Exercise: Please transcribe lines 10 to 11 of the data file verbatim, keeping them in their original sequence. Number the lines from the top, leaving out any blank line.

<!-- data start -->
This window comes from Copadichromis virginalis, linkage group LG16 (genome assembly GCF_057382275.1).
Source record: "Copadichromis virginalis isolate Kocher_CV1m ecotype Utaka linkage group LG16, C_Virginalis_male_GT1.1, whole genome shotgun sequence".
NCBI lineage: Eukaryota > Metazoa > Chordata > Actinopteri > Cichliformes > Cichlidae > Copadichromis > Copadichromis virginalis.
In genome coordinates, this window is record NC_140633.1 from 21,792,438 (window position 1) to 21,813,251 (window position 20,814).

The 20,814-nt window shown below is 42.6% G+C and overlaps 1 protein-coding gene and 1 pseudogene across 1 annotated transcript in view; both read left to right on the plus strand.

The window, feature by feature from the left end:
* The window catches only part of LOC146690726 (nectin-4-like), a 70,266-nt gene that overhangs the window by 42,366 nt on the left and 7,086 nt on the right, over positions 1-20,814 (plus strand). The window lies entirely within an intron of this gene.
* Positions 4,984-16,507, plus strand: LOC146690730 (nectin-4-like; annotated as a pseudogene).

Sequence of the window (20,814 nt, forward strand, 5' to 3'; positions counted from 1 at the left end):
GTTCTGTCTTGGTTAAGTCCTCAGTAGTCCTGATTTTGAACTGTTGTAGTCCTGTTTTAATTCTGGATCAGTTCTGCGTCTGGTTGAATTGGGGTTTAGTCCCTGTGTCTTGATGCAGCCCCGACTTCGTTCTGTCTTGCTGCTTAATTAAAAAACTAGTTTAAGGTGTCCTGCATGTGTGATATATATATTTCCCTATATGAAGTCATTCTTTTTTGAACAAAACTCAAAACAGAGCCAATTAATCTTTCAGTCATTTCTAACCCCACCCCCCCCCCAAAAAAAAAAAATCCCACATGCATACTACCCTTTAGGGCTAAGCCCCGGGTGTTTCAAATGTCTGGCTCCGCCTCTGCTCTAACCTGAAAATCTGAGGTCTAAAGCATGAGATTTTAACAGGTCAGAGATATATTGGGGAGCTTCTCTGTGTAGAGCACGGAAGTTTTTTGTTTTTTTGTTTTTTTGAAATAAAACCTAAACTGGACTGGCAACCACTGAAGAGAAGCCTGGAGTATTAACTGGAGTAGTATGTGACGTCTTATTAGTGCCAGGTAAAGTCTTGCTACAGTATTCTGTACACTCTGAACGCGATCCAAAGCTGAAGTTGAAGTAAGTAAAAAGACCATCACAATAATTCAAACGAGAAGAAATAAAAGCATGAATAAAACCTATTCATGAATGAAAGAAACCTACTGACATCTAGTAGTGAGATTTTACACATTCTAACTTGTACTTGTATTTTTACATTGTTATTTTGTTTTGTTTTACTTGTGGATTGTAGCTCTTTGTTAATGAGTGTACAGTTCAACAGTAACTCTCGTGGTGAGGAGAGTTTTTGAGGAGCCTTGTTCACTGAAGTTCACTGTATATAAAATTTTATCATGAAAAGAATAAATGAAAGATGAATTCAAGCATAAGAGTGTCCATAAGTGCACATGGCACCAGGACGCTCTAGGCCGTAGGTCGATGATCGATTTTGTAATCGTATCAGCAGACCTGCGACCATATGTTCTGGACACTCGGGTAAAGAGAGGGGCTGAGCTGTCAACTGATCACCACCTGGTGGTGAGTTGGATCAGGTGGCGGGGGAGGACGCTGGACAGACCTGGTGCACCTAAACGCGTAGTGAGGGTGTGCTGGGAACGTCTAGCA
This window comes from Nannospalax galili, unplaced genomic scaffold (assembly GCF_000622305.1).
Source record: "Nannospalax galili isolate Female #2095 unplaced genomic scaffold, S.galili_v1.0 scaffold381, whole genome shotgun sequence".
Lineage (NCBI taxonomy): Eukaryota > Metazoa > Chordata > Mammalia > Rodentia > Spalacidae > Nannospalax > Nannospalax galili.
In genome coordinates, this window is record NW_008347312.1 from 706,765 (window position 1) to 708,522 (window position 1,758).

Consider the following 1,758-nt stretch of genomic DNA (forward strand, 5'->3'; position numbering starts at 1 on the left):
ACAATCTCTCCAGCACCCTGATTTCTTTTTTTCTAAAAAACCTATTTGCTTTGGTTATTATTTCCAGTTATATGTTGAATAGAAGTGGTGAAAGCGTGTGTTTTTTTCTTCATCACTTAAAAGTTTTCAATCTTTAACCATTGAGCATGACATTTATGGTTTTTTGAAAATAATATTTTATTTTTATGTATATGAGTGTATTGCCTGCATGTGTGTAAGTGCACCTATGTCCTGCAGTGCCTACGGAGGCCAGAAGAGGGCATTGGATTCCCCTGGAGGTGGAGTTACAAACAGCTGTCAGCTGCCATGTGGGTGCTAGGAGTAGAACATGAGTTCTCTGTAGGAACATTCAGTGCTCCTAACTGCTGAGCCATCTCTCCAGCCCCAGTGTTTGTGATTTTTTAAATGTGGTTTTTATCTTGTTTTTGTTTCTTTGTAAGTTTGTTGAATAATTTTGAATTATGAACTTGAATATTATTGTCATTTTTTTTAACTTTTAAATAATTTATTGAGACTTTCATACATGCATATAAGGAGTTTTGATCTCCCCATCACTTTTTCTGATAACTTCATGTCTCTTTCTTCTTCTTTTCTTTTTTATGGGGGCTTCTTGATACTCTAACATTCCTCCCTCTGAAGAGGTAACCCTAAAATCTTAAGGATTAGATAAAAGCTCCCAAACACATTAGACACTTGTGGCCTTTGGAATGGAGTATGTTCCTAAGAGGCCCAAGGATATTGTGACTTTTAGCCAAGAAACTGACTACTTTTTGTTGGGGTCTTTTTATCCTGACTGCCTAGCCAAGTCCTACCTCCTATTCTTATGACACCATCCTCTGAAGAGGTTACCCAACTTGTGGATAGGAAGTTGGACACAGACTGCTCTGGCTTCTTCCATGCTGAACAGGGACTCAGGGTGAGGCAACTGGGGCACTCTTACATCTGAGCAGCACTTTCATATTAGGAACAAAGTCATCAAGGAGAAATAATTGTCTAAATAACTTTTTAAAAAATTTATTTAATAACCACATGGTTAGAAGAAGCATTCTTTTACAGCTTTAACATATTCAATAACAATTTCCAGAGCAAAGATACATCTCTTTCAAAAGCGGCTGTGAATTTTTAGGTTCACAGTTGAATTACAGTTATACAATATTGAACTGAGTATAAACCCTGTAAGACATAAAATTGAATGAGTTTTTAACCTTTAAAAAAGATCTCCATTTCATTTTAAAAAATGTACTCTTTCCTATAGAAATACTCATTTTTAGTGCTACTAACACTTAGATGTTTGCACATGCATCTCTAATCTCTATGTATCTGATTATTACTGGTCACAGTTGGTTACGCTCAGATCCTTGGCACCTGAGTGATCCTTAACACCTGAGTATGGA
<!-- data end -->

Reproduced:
GTTCTGTCTTGGTTAAGTCCTCAGTAGTCCTGATTTTGAACTGTTGTAGTCCTGTTTTAATTCTGGATCAGTTCTGCGTCTGGTTGAATTGGGGTTTAGTCCCTGTGTCTTGATGCAGCCCCGACTTCGTTCTGTCTTGCTGCTTAATTAAAAAACTAGTTTAAGGTGTCCTGCATGTGTGATATATATATTTCCCTATATGAAGTCATTCTTTTTTGAACAAAACTCAAAACAGAGCCAATTAATCTTTCAGTCATTTCTAACCCCACCCCCCCCCCAAAAAAAAAAAATCCCACATGCATACTACCCTTTAGGGCTAAGCCCCGGGTGTTTCAAATGTCTGGCTCCGCCTCTGCTCTAACCTGAAAATCTGAGGTCTAAAGCATGAGATTTTAACAGGTCAGAGATATATTGGGGAGCTTCTCTGTGTAGAGCACGGAAGTTTTTTGTTTTTTTGTTTTTTTGAAATAAAACCTAAACTGGACTGGCAACCACTGAAGAGAAGCCTGGAGTATTAACTGGAGTAGTATGTGACGTCTTATTAGTGCCAGGTAAAGTCTTGCTACAGTATTCTGTACACTCTGAACGCGATCCAAAGCTGAAGTTGAAGTAAGTAAAAAGACCATCACAATAATTCAAACGAGAAGAAATAAAAGCATGAATAAAACCTATTCATGAATGAAAGAAACCTACTGACATCTAGTAGTGAGATTTTACACATTCTAACTTGTACTTGTATTTTTACATTGTTATTTTGTTTTGTTTTACTTGTGGATTGTAGCTCTTTGTTAATGAGTGTACAGTTCAACAGTAACTCTCGTGGTGAGGAGAGTTTTTGAGGAGCCTTGTTCACTGAAGTTCACTGTATATAAAATTTTATCATGAAAAGAATAAATGAAAGATGAATTCAAGCATAAGAGTGTCCATAAGTGCACATGGCACCAGGACGCTCTAGGCCGTAGGTCGATGATCGATTTTGTAATCGTATCAGCAGACCTGCGACCATATGTTCTGGACACTCGGGTAAAGAGAGGGGCTGAGCTGTCAACTGATCACCACCTGGTGGTGAGTTGGATCAGGTGGCGGGGGAGGACGCTGGACAGACCTGGTGCACCTAAACGCGTAGTGAGGGTGTGCTGGGAACGTCTAGCA
This window comes from Nannospalax galili, unplaced genomic scaffold (assembly GCF_000622305.1).